Doctor of Pharmacy students often rounded with us on the wards, like guardian angels ensuring that we trainees were properly dosing each medication. Decades later, a friend from med school suggested I consider working at Epocrates. When I joined the company in 2006, I was amazed to discover that Epocrates Editor-in-Chief Susan Comes was one of those very PharmD students who rounded with me on the wards. At least one thing has not changed for both of us – we, along with a team of clinicians here at Epocrates, are still working hard to promote safe prescribing. We still feel that weight of responsibility in providing information designed for use in patient care.


Share: Twitter

Drug and Disease
Share: Twitter



FDA Medwatch Safety Alerts

Prescription drugs: Angiotensin Receptor Blockers (ARBs)Arava (leflunomide): Liver Injury, Coumadin Tablet Blister Pack Recall, Advair Diskus: Stolen Inhalers

OTC products: Joyful Slim Herb SupplementVialipro Dietary Supplement, Slim- 30 Herb Supplement, Que She Herbal Supplement, McNeil Consumer Healthcare OTC Products

Medical devices: Ciaglia Blue Rhino/Blue Dolphin Perc Trach Introducer, CONSTELLATION Vision System Recall, Air/Gas-Pressurized Spray Devices: Embolism Risk, Cepheid Xpert MRSA/SA Blood Cx Assay, LIFEPAK 20/20e External Defibrillator/Monitor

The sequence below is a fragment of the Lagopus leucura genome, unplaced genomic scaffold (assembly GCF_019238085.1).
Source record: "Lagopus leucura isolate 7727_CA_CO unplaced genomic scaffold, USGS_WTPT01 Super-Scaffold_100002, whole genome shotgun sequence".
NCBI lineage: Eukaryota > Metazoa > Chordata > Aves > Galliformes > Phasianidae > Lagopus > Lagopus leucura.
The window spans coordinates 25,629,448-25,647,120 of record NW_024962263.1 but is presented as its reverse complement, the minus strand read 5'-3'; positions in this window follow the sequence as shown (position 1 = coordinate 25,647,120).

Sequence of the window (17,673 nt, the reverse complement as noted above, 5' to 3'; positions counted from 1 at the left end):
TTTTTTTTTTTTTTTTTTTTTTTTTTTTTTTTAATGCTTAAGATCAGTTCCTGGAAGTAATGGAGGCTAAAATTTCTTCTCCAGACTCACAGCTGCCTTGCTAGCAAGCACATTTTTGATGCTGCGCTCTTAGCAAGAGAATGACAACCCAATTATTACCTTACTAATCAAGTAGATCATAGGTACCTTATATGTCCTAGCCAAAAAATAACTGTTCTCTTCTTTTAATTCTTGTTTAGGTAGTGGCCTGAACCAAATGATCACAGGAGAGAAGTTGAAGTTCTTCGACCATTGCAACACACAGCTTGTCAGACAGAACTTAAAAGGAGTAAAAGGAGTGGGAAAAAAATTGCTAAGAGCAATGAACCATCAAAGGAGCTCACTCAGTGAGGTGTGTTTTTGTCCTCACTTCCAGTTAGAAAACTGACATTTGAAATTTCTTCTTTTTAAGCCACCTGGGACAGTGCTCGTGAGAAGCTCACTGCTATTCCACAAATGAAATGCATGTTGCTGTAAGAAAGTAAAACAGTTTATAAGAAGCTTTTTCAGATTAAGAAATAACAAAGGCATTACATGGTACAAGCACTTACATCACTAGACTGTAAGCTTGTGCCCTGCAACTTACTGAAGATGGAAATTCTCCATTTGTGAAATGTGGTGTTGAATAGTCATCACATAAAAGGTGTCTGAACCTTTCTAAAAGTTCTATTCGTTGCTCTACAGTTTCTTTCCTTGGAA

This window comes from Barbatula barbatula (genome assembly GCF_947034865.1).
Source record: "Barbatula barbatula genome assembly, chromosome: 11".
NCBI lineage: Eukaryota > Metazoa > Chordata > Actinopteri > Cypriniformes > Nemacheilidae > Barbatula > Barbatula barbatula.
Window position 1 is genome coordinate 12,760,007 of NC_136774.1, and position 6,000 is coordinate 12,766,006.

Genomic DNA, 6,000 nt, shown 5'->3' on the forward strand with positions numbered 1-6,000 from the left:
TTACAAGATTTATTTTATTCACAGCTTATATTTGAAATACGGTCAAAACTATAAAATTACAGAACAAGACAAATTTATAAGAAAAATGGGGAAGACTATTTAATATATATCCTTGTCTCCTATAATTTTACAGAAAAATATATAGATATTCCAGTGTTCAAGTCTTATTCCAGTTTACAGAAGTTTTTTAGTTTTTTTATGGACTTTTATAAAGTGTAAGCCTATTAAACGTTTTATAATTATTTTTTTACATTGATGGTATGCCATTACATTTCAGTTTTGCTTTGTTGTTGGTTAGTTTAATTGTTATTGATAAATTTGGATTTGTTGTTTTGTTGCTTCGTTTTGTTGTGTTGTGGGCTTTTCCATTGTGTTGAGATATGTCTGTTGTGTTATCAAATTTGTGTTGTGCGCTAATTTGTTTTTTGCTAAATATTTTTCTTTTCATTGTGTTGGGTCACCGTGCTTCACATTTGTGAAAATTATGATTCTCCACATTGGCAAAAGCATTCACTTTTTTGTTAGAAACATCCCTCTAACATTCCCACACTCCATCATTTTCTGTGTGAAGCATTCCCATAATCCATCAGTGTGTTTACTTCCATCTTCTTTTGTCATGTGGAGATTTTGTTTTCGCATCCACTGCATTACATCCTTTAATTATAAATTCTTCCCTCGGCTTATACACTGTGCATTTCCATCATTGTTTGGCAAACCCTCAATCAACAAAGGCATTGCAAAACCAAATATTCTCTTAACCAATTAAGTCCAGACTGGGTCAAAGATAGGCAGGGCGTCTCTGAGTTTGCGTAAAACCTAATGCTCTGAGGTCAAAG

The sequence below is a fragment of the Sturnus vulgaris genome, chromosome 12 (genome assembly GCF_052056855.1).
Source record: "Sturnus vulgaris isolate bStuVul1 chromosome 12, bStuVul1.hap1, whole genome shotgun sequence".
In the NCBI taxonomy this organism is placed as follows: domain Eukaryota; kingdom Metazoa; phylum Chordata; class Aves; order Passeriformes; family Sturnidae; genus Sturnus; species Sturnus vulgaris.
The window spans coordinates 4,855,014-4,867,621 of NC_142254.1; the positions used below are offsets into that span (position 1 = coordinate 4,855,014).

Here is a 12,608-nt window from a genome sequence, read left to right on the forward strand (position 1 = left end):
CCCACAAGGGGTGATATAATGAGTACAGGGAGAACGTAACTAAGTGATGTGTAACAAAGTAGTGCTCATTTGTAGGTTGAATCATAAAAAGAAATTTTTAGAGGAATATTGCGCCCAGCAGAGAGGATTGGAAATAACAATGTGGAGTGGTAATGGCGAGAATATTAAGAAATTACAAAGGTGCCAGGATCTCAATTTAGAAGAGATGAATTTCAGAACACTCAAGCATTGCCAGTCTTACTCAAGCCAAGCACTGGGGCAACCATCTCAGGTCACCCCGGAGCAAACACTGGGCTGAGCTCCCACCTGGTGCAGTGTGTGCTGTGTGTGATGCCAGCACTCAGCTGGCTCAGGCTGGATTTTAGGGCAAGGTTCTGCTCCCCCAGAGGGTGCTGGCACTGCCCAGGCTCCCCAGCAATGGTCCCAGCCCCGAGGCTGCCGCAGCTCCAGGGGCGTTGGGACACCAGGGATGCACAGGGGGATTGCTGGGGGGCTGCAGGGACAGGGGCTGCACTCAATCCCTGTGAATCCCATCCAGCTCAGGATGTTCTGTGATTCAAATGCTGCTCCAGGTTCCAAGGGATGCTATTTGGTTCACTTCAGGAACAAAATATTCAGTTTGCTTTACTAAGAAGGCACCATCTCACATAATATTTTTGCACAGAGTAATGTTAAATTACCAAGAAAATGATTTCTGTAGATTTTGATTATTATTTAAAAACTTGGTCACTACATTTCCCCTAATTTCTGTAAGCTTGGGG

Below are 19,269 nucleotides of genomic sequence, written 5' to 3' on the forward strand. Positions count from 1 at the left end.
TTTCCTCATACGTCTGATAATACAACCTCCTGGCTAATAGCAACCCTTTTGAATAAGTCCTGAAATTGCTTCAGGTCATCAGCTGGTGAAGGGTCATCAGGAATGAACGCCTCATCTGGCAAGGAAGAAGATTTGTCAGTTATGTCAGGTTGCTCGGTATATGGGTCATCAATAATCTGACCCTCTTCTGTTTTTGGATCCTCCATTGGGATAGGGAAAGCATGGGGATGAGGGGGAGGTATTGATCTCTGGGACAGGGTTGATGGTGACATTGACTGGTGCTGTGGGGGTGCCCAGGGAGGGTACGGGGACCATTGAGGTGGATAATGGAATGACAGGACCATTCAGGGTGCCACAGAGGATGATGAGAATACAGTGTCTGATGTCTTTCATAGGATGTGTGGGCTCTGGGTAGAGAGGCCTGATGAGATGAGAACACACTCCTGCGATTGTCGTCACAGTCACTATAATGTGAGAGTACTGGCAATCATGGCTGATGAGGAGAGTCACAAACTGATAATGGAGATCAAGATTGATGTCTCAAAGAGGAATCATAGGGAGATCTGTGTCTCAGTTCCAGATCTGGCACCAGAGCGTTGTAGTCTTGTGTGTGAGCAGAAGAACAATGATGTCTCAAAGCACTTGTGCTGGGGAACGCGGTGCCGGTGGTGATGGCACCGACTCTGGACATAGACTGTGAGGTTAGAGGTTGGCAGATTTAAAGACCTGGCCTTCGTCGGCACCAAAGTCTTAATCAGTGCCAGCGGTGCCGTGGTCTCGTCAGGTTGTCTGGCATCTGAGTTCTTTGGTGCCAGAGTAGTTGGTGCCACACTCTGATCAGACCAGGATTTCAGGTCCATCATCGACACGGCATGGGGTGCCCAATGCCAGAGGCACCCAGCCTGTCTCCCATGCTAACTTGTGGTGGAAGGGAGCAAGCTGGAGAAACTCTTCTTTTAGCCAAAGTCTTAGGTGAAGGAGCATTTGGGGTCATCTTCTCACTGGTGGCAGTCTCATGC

Share: Twitter


FDA Reporting Resources

Visit our new FDA Reporting Resource online to explore how, when, and why clinicians report adverse events to the FDA. Your report could make the difference to improving safety for all.

In addition, we now provide a quick reference list "FDA Adverse Event Reporting" under "Tables" within Epocrates mobile products or Epocrates® Online Premium.


Share: Twitter

HIV Mobile Resource Center

The HIV Mobile Resource Center is a FREE tool from Epocrates for your iPhone, Palm®, or Windows Mobile® device. This resource features articles that are carefully selected and commented on by Contributing Editor Paul E. Sax, MD, Clinical Director of the Division of Infectious Diseases and the HIV Program at Brigham and Women's Hospital and an Associate Professor of Medicine at Harvard Medical School in Boston, Massachusetts. Content is updated every 2 weeks and includes clinical news, conference highlights, resources, and scientific abstracts.

Learn More


Share: Twitter

Joshua L. Conrad, Pharm.D.
Managing Editor, Medical Information, Epocrates

Q: How can I access Epocrates' formulary content?